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GUMBS v. UNITED STATES

July 6, 1998

PERRY GUMBS, Petitioner,
v.
UNITED STATES OF AMERICA.



The opinion of the court was delivered by: PARKER

DECISION AND ORDER

 PARKER, Districrt Judge

 By Petition docketed December 2, 1997, pursuant to 28 U.S.C. § 2255, Perry Gumbs seeks to vacate a Judgment of Conviction based on a gulity plea entered April 22, 1996. *fn1" Pursuant to a written plea agreement, Petitioner pled guilty to an information charging him with conspiracy to possess cocaine, with intent to distribute, in violation of 21 U.S.C. § 846. In this Petition, Gumbs claims ineffective assistance of counsel on the ground that he was not advised by the Court of the possible adverse consequences for his immigration status as a result of his gulity plea, and that, contrary to his expectations, he now faces deportation.

 The Court has reviewed the docket entries, the Judgment of Conviction, the minutes of the proceeding at which the plea of guilty was entered, as well as other pertinent portions of the record.

 Petitioner claims that at the time he entered his guilty plea he was unaware that possible adverse consequences for his immigration status might arise. This is without merit. Contrary to Petitioner's submission, during his plea allocution, the possible effects of a guilty plea on his immigration status were the subject of specific inquiry of by the Court:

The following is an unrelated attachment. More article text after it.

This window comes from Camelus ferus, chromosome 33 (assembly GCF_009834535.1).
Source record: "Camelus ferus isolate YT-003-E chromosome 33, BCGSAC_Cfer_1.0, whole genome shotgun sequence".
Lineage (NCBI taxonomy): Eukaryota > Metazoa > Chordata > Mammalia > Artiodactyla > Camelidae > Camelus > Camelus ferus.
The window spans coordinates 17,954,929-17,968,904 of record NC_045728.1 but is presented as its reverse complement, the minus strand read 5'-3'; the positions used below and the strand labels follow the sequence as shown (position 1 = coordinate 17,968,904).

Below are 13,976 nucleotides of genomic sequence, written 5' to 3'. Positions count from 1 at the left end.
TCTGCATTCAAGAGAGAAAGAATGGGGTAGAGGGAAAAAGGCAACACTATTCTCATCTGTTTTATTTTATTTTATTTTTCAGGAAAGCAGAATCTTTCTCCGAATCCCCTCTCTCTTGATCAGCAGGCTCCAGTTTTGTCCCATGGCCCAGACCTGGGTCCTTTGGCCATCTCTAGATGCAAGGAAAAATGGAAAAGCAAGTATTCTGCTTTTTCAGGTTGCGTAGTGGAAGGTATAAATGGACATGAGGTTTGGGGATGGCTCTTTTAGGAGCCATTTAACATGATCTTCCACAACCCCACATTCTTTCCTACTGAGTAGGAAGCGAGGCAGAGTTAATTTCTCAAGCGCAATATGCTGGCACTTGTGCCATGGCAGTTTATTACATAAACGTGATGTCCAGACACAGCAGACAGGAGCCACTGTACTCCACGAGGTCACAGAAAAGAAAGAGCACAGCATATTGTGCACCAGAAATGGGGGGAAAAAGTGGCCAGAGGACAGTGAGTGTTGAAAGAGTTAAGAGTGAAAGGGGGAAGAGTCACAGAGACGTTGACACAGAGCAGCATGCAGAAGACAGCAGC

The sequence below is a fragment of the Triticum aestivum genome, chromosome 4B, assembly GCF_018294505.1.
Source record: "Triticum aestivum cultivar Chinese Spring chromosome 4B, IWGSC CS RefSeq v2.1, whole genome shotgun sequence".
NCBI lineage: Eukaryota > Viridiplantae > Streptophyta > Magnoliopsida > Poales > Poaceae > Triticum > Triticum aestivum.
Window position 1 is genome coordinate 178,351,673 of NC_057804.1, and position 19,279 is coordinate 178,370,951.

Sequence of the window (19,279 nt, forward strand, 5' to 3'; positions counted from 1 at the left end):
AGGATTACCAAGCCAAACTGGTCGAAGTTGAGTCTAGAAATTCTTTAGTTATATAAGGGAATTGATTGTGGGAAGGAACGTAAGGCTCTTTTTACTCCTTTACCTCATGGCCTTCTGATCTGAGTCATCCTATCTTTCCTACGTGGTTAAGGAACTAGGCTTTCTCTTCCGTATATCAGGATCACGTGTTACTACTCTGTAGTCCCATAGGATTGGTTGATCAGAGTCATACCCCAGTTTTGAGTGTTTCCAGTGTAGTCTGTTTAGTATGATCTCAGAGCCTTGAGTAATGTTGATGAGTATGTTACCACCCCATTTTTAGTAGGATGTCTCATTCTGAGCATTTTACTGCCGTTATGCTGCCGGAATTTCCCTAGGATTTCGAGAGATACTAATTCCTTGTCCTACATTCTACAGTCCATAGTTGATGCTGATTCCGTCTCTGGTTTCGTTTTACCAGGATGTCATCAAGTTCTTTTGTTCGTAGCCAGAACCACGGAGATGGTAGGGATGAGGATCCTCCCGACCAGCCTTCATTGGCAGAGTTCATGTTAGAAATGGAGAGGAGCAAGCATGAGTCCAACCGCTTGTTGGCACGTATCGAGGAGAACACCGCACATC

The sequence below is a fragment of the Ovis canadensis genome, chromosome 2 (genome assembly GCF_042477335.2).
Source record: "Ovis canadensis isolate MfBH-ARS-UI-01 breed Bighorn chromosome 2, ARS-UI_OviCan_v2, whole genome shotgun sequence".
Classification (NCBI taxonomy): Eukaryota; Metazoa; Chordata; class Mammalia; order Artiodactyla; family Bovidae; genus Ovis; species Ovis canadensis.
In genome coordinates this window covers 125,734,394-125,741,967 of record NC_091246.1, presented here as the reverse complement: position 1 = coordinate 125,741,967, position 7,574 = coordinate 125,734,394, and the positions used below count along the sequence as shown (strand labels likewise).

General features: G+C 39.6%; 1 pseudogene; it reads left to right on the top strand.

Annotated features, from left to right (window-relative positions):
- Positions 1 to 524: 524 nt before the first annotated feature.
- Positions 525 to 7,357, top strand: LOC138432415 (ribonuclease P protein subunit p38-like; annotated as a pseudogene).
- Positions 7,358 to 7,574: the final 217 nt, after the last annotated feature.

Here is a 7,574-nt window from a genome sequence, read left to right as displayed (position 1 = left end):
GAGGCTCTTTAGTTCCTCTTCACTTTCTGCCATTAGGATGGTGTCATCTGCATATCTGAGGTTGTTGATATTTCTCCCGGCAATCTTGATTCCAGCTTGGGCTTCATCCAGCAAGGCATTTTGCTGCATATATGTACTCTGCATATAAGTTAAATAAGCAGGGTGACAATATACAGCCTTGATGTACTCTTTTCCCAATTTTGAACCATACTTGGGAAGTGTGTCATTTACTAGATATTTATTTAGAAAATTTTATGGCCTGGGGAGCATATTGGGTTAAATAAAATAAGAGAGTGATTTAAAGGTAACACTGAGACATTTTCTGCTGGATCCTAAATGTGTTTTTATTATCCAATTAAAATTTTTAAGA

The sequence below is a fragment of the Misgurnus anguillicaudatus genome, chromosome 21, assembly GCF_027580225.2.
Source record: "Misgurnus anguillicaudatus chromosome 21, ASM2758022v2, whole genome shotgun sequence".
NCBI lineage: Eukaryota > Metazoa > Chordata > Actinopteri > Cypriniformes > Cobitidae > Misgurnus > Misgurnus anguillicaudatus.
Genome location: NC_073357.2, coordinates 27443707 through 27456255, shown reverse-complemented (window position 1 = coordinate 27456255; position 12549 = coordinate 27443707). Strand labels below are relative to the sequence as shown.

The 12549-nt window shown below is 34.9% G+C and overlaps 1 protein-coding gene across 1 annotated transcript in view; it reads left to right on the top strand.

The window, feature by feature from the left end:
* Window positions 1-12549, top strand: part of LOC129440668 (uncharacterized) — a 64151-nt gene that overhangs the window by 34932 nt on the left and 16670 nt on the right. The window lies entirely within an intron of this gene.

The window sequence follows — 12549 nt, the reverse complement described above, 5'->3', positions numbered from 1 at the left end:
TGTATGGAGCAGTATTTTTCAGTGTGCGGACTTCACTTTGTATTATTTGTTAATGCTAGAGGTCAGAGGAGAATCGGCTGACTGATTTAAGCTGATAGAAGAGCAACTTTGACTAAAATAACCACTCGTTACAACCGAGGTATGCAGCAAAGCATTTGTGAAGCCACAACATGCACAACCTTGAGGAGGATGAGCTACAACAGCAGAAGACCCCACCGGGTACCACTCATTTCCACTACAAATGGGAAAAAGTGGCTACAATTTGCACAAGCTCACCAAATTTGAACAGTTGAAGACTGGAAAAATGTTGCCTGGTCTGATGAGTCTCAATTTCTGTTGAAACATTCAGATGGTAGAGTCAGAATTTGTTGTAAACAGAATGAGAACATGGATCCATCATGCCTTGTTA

The Court: Okay. I think you indicated that you are not a U.S. citizen?
 
The Defendant: Yes, sir.
 
The Court: Are you aware that the guilty plea might affect your immigration status in this country and that's something you should discuss with our lawyer.
 
The Defendant: No, sir.
 
(Defendant conferring with counsel)
 
Mr. Rinaldo: We are ready to proceed.
 
The Court: Okay. Mr. Gumbs you had a conference with your attorney. Are you now aware that there is a possibility that this plea might affect or have have some impact on your status in this country?
 
The Defendant: Yes, sir.

 The fact that, in hindsight, his attorney's advice -- which Gumbs now claims was that there probably would be no adverse consequences -- proved to be incorrect falls far short of establishing ineffective assistance of counsel. See Strickland v. ...


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